Every year, the Overwatch World Cup plays a big role in attracting new fans to Esports, and this year’s competition promises to be the biggest one yet. Just twenty-four teams will participate in the World Cup this year as opposed to last year’s thirty-six, with four group stages taking place around the world. The top two teams from each group stage will advance to the BlizzCon playoffs in November.
For the past two years, the South Korean team has been the team to beat. Though other nations like the United States and France gave them some trouble in 2017, there was never any doubt that they would ultimately come out on top. This year, the expectation has not changed, as South Korean teams and players continue to perform at a higher level than their Western counterparts across several tiers.
2018’s South Korean team is largely made up of players from the New York Excelsior, the most consistently dominant team through the Overwatch League’s inaugural season. Their seven-man starting roster, five of whom hail from the NYXL, will play at the Incheon group stage, which begins on August 17th.
Of the twelve players on the 2018 World Cup team, the only returning member from previous years is Jong-Ryeol “Saebyeolbe” Park, who first gained international recognition for his stellar Tracer play in 2017’s World Cup. He has since widened his hero pool, displaying proficiency in other hitscan heroes and picking up non-hitscan heroes like Brigitte and Hanzo. As the team captain, Saebyeolbe has the responsibility of making in-game decisions and keeping the atmosphere positive, something he’s been doing all year as captain of the NYXL as well.
His DPS partner on the NYXL, Hae-Seong “Libero” Kim, is known as one of the most flexible players in the world, being able to play nearly every DPS hero with no noticeable drop-off in performance. Rounding out the team’s DPS lineup is Jae-Hyeok “Carpe” of the Philadelphia Fusion, a frontrunner for MVP of the Overwatch League’s inaugural season. Carpe is notorious for his long-range hitscan, particularly his Widowmaker, and has often been singled out by other Overwatch League players as the scariest Widowmaker to play against.
Libero and Saebyeolbe’s familiarity with each other will give them a big advantage over the other teams in their group. We can only speculate on how Carpe will fit into this lineup until we see him in action, but the X-factor and remarkable consistency that he brings will be invaluable to the South Korean team’s success.
Pan-Seung “Fate” Koo of the LA Valiant is the other non-NYXL addition, taking on the main tank role. The LA Valiant is known for their strong engages and tank-focused play, as most of their success comes from enabling their tanks to aggress and secure kills. The NYXL, on the other hand, are more used to playing defensively, and Fate may need to dial back his aggression to fit this team’s playstyle. Fate’s strength as a main tank comes from his sharp gamesense and ability to stay alive, although how much of the latter is due to the resources that LA Valiant invests in him remains to be seen.
Fate’s tank partner on this roster is Tae-Hong “Meko” Kim, who is often called one of the best D.Vas in the world. His decision-making and ability to know when to peel for the backline and when to help the frontline often goes unnoticed but has always been a big factor in his team’s success. One concern about Meko is that his proficiency on other off-tanks, while still being top-tier, may be somewhat lacking compared to his excellent D.Va. With Wrecking Ball now in the game and teams across the world still figuring out how he fits into the tank lineup, it will be interesting to see whether or not Meko decides to give the hamster a try in the World Cup, and what kinds of results it may yield.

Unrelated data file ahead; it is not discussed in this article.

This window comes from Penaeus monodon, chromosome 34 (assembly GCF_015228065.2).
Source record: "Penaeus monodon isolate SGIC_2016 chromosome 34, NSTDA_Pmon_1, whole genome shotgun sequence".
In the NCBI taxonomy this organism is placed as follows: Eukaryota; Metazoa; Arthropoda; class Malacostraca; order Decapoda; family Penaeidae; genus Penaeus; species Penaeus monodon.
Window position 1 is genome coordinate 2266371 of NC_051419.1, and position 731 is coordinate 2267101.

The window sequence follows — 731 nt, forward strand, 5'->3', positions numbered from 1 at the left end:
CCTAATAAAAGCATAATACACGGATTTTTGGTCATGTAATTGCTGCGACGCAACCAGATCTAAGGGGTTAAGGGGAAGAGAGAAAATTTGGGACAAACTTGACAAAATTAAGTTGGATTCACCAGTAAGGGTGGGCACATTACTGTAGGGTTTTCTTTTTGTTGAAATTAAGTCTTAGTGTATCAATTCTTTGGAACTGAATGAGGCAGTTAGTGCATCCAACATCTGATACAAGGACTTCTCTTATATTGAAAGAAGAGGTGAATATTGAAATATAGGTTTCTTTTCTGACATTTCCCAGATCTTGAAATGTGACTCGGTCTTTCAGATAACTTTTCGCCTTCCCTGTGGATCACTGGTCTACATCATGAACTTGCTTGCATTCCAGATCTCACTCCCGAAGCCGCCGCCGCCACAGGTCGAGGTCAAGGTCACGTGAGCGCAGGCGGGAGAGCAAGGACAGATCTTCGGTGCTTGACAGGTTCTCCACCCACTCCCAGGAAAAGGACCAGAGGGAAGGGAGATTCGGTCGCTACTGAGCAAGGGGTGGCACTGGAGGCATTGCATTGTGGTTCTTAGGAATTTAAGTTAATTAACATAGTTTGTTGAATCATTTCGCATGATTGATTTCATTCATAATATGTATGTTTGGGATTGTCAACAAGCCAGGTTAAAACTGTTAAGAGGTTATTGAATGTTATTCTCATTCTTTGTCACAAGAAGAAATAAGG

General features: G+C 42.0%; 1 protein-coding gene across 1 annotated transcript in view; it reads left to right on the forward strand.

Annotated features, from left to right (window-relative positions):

The established synergy between the team’s frontline and backline will also give the South Korean team a leg up over the competition. The two support players on the starting lineup are both NYXL players – namely, Yeon-Jun “Ark” Hong and, of course, Overwatch League MVP Seong-Hyun “Jjonak” Bang.
Jjonak rapidly gained notoriety in 2018 as the best Zenyatta player in the Overwatch League, and his selection for this year’s roster has been a surprise to nobody. In this meta, however, flex supports are now expected to flex across roles, and even if he won’t be on his famous Zenyatta all the time anymore, Jjonak’s mechanical skill is no doubt good enough for him to be able to perform at a high level on any hero. It remains to be seen how much the meta’s shift away from Zenyatta will affect the NYXL core, a team that has historically found great success in investing resources into their star Zenyatta player.
Ark is something of an unsung hero when it comes to NYXL’s support line; all the attention is typically given to Jjonak, but it’s Ark who spends most of his time keeping Jjonak alive and enabling him to do damage. Ark’s gamesense and survivability is often regarded as being among the best in the Overwatch League, and with the meta moving away from Zenyatta-Mercy as a support duo, the onus will be on Ark to stay alive and peel for Jjonak as well as keep his tanks alive.
After the first season of the Overwatch League, other countries’ players and coaches have improved rapidly and some nations will undoubtedly prove challenging to the South Korean team. Despite all this, South Korea are still the clear favorites to win this year’s Overwatch World Cup for the third time in a row, and will be looking to begin asserting their dominance in the Incheon group stage come Friday.